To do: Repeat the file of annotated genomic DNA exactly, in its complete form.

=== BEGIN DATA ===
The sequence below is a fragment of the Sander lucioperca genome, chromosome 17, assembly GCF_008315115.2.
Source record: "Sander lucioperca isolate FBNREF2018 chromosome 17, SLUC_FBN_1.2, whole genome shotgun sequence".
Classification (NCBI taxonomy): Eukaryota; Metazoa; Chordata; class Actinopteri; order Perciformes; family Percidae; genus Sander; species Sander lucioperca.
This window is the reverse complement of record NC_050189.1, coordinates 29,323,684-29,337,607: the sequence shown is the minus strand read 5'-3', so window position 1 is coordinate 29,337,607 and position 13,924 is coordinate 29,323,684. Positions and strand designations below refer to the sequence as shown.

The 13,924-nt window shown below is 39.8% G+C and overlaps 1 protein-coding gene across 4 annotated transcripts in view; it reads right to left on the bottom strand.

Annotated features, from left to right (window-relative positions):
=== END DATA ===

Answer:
The sequence below is a fragment of the Sander lucioperca genome, chromosome 17, assembly GCF_008315115.2.
Source record: "Sander lucioperca isolate FBNREF2018 chromosome 17, SLUC_FBN_1.2, whole genome shotgun sequence".
Classification (NCBI taxonomy): Eukaryota; Metazoa; Chordata; class Actinopteri; order Perciformes; family Percidae; genus Sander; species Sander lucioperca.
This window is the reverse complement of record NC_050189.1, coordinates 29,323,684-29,337,607: the sequence shown is the minus strand read 5'-3', so window position 1 is coordinate 29,337,607 and position 13,924 is coordinate 29,323,684. Positions and strand designations below refer to the sequence as shown.

The 13,924-nt window shown below is 39.8% G+C and overlaps 1 protein-coding gene across 4 annotated transcripts in view; it reads right to left on the bottom strand.

Annotated features, from left to right (window-relative positions):